William Carlos Williams

Born in Rutherford, New Jersey, William Carlos Williams studied medicine at the University of Pennsylvania and spent a year of graduate study in pediatrics at Leipzig. Although as a doctor he spent much of his time seeing patients and delivering babies around his home town of Rutherford, he still found time to write more than 37 volumes of prose and poetry.

Williams began his literary career in 1909 with the publication of Poems, a volume that consisted mainly of verse written in an imitative style. It reflects the influence of his days at the University of Pennsylvania, where Williams had become friends with the poet Ezra Pound. As a result of this unique friendship, he became temporarily attached to the Imagist group, and through this association was brief, it left an enduring imprint on his poetic work.

Williams' poetry is characterized by his interest in everyday events. His verse may deal with such ordinary things as spring, a red wheelbarrow, flowers, plums, or yachts in a seascape. His writing reflects the physician's fondness for scrutinizing material things from an interior point of view, as well as people under all conditions of life. He views people from the moment of their birth until the moment of their death. Although the tone of his poetry is casual, his fondness for close observation imparts insight and substance to the final product.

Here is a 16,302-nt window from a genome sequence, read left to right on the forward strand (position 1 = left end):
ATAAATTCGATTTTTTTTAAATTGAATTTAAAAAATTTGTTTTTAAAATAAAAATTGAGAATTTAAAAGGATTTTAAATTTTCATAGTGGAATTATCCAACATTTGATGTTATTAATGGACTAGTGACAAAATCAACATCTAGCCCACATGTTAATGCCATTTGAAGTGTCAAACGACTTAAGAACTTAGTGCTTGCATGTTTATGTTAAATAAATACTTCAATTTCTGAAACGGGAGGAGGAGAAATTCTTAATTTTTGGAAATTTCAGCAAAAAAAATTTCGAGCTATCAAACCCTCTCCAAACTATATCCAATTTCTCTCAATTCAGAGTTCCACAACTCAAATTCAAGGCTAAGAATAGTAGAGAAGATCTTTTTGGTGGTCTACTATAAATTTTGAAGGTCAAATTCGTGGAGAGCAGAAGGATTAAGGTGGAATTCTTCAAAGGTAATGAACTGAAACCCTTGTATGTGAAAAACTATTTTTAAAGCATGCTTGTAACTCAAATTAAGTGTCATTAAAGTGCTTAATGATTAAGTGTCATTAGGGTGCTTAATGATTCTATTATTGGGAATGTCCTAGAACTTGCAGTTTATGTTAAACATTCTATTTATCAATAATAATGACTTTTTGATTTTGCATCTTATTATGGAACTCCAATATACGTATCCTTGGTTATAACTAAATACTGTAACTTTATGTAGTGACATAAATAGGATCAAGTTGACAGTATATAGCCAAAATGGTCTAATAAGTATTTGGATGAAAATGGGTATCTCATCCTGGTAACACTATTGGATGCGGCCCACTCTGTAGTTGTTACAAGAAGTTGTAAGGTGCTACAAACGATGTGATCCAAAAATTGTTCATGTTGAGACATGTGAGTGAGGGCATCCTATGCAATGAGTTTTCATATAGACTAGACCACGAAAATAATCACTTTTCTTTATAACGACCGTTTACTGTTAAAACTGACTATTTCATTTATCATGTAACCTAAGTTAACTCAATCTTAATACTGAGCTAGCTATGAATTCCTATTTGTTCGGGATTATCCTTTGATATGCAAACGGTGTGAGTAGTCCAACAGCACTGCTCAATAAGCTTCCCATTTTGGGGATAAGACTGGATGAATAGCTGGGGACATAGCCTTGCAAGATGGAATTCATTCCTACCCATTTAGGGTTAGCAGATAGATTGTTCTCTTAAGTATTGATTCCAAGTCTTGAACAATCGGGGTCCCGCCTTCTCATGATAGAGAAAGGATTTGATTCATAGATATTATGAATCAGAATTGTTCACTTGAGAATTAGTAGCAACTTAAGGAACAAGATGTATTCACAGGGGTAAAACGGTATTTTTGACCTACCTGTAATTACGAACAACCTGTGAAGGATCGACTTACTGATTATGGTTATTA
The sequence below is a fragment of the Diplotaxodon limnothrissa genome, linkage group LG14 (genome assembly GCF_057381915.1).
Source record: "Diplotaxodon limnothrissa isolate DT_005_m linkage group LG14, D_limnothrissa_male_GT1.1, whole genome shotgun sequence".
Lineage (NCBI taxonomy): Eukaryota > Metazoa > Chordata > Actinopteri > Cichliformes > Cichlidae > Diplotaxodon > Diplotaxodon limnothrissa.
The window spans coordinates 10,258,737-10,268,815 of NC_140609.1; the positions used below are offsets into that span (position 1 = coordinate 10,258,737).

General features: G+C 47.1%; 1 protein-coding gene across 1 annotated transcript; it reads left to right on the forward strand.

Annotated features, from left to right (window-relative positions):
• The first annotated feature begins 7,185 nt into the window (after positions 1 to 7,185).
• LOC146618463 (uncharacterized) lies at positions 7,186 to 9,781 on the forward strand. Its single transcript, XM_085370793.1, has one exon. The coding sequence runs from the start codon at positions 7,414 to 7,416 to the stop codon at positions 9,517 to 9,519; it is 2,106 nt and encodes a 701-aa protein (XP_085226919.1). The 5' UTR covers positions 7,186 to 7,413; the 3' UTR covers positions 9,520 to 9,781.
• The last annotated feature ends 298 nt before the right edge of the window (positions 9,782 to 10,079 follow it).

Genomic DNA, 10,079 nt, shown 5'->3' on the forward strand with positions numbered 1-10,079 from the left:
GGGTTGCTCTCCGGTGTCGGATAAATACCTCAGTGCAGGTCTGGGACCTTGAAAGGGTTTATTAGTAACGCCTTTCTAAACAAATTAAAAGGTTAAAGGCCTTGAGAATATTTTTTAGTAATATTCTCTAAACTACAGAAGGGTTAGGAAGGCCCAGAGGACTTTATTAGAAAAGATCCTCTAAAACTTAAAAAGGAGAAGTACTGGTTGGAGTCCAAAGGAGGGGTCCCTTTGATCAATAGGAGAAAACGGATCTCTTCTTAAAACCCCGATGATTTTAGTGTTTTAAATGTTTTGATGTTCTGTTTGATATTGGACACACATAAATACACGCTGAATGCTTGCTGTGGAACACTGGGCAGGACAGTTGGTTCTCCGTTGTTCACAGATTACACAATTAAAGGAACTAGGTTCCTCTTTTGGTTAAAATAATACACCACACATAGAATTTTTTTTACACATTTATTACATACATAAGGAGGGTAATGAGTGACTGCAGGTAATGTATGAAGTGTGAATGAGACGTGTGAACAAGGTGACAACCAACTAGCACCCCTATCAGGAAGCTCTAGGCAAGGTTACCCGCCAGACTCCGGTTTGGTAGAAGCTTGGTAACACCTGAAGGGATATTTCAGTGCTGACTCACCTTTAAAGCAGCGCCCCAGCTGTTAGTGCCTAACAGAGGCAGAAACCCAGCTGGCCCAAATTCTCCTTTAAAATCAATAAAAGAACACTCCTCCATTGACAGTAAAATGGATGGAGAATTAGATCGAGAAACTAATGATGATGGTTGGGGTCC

In 1946, Williams began his long masterpiece, Paterson, and finished the four projected books in 1951. But he could not bring himself to end the poem and continued writing until he finished Book V in 1958. He was at work on Book VI at the time of his death in 1963. Paterson is the epic of a man-city, weaving together history, the contemporary scene, individual joy, and personal anguish. In its tone and mood it displays a certain similarity to Whitman's Leaves of Grass.

Probably more than any other modern poet, Williams searched for an American idiom, and in this search he developed his singular, personal style. His poetry remained affirmative and committed at a time when much of modern American poetry seemed to be negative and alienated, and his style maintained a simplicity and lucidity while other contemporary poetry progressed to intellectualism and deliberate ambiguity.